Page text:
When the NAACP of Greater Norristown posted a kids book recommendation written by a local author and educator about a local barbershop, I clicked. And what I learned and who I was introduced to made me click Follow!
Tre Hadrick, wrote a book called Cheesesteaks and Clippers about a barber in my hometown, Norristown, PA! Typically, that would not be enough for me to follow a Facebook page, but there was something about Tre Had (his FB handle), and I just had to know more about him.
He is a school counselor at a middle school here in Norristown, his hometown, my hometown, the setting of the book. This is impactful and important work, but Tre does not stop there.
On his Facebook page, followers can learn about education in the United States. Most recently his posts are about literacy, its importance and ways schools can do better by children. And as a former English teacher, I was drawn to his posts about literacy and socio-emotional education.
He also hosts “Ed Talks.” Using Facebook Live, Tre speaks with other community leaders about education and educational equality.
Tre has created a wonderful brand for himself, posting engaging articles, local news and uplifting messages. Each of his posts have the emojis:
I will admit, I spent too many minutes trying to figure it out. Peace Be Fly. But if you were to ask him about it, he will tell you: Live in peace. Be humble. Fly high.
He is now one of three people I have never met in real life that I follow on Facebook. I read his articles. I think about his posts. They are provocative, thoughtful and research supported!
All of this because the NAACP highlighted his book. So in case you missed that book review. Here’s mine.
His book Cheesesteaks and Clippers is a self published book that started off as a challenge by his coworkers.
Now that may seem weird, your colleagues challenge you to write a book... and you accept. But if you know Tre Had, it is not. At that time he had already done a Ted X Talk. He teaches classes at Villanova and is a community leader, as the founder of Men of Excellence in Norristown, PA. The fact that he hadn’t written a book is more shocking than the fact that he just accepted a challenge to write one.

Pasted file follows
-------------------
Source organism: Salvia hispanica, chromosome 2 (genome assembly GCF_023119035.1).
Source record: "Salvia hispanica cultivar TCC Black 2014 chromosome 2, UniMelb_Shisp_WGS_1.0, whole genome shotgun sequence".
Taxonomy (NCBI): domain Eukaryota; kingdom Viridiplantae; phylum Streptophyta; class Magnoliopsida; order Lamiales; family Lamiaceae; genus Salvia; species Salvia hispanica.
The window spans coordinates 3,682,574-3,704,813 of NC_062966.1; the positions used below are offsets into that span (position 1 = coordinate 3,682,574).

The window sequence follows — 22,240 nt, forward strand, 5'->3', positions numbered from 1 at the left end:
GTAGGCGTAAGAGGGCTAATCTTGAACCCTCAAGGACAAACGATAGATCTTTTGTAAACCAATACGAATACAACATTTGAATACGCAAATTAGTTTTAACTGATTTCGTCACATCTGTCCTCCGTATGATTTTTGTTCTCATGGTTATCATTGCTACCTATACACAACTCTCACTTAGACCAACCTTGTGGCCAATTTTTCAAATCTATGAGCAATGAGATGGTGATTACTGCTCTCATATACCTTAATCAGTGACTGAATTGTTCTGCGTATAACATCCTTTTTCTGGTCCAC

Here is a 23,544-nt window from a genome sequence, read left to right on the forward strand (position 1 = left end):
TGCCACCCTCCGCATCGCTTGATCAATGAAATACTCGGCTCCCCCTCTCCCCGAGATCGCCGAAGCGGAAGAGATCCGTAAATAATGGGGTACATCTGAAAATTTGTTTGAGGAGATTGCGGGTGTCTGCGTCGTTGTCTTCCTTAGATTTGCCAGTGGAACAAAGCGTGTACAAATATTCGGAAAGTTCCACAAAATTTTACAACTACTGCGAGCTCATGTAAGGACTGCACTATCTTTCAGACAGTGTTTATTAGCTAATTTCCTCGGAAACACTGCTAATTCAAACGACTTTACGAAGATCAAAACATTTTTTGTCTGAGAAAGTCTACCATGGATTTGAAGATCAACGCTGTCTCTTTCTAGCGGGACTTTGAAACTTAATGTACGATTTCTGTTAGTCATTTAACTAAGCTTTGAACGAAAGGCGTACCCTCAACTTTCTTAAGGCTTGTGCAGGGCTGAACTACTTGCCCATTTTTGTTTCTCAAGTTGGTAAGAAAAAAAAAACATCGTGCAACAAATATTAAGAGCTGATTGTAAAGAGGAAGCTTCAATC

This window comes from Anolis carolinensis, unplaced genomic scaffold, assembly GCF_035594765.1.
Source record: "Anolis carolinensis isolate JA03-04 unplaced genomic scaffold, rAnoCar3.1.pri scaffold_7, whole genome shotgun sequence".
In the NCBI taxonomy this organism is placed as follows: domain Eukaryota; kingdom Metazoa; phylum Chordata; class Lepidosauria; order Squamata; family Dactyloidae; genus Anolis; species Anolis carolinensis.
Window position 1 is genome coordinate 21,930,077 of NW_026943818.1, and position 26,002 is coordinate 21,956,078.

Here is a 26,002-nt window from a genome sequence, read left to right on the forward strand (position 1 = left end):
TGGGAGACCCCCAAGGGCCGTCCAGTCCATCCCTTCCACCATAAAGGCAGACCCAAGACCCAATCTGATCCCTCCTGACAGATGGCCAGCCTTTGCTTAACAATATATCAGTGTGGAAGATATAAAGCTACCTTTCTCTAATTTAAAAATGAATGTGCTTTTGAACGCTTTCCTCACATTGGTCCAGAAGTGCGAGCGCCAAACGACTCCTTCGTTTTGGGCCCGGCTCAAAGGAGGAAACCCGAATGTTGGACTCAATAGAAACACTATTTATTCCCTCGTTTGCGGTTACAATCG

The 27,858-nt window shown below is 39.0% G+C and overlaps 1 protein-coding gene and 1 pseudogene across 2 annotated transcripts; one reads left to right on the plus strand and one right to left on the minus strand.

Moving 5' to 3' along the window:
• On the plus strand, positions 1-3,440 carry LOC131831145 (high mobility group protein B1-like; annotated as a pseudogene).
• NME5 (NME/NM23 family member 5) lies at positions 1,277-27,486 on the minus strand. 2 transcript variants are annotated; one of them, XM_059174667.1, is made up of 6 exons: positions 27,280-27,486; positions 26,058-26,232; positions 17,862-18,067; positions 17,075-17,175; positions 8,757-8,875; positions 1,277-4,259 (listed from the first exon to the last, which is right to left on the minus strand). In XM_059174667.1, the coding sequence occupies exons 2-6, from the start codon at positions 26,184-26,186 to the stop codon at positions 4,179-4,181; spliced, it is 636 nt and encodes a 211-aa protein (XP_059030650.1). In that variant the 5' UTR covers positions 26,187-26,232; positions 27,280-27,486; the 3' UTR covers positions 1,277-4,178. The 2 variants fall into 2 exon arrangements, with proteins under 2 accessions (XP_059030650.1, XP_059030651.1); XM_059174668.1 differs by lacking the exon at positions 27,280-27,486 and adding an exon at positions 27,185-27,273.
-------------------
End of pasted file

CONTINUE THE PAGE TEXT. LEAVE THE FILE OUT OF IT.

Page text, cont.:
Taking his childhood memories of his barbershop, Tre created a story with his son as the main character, Ernesto. Tre said “I wanted to see his name in print” because to Tre, literacy is the biggest civil rights issue of our day.
In the book, young Ernesto is sitting in the barber shop waiting for his turn. The book chronicles all he sees and learns. By the time it is finally Ernesto’s turn, the book is over.
What captured my attention initially about this book were two things that were not even important, a barber that eats cheesesteaks and a young boy’s hair cut.
You see, what Ernesto learns, from his community, the barber shop and its men, is what is important.
One of my favorite parts of the book is when a young man walks into the barber shop and greets every single person in the barber shop. During our conversation, Tre mentioned that was an unspoken rule of the barber shop. You walk in and greet each other, show each other respect. And young Ernesto was there learning this lesson.
Cheesesteaks and Clippers has sold 1,000 copies! In fact, 5 copies of his books were purchased by a local woman (who has never met Tre. That is how good of a brand he has created). She donated one book to each of the 5 local elementary schools’ libraries.
You can purchase this book on Amazon!